Rabies outbreak in Malaysia after two decades

Five villages in the Serian district of Sarawak have been affected by the epidemic and five cases of deaths from rabies have been reported.
By Sheryl Lau
Published on Tuesday, 22 August 2017

(Photo credit: Bernama Facebook)

In early July this year, the rare disease rabies took away the lives of five Malaysians from the Sarawak, Malaysia—two Malaysian siblings, a seven-year-old and five-year-old girl, as well as a 52-year-old man. Health Minister S. Subramaniam suspected that rabies could have stemmed from the infected dogs in Kalimantan, Indonesia.

According to Malay Mail online, the four-year-old and six-year-old siblings were bitten by dogs two to three months prior. Soon after, they were diagnosed brain dead and their parents decided to remove their life support. Similar scenarios happened to the three other victims and they fell critically ill before they passed on.

Transmitted to humans via a bite from an infected animal—dog, cats or exotics—the zoonotic rabies virus can cause fever, vomiting, depression, agitation, painful spasms, and hallucination. Unfortunately, there is no cure for this virus and it is usually fatal when neurological symptoms develop in humans.

Sarawak’s local government and housing minister Sim Kui Hian mentioned that 60,000 people were inspected over 19 villages and officials have enforced all dogs in the area to be vaccinated against rabies.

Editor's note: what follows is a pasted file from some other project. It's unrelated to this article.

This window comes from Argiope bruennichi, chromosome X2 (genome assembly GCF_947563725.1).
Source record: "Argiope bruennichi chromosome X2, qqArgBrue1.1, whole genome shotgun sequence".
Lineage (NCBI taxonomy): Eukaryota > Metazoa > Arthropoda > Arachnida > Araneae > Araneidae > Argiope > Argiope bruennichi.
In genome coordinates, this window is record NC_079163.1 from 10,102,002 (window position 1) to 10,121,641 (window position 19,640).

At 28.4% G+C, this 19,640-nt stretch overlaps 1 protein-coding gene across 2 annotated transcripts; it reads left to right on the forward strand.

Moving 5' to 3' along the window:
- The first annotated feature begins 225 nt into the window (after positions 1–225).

However, with the recent outbreaks, the Veterinary Services Department is planning to set up an “immune belt” where checks along the Kalimantan border in Sabah and Sarawak will be intensified. Director-general Quaza Nizamuddin Hassan Nizam said that they will conduct meetings with Thai and Indonesian authorities to solve the issue. Over the next two months, a risk assessment study will also be conducted to assess the probability of future outbreaks and to gauge how wide the immune belt should be.

There are 20,000 doses of rabies vaccines in Malaysia, said Mr Quaza and the department will constantly monitor the situation. Since April, 32,644 animals in have been vaccinated against rabies.

Having basic knowledge of rabies such as signs shown by an infected animal can help an affected individuals to seek help at an early stage. "Such infected animals are usually foaming at the mouth. If bitten, it is important for humans to immediately wash the bitten area with soap and water and seek medical treatment," Mr Quaza advised.

The State Health Department registered 19 new cases of animal bites—eight cases in Kuching, seven in Serian, three in Sri Aman and one in Samarahan. This makes the total number of animal bite cases 2,728 as of 21 August 2017. However, it is reported that another child is showing symptoms of the rabies virus and is currently warded in Sarawak General Hospital (SGH), but not much information has been released.

Even though the officials have plans to tackle the situation, it is important for the public to do their part by ensuring that their pets are vaccinated, and to avoid contact with strays.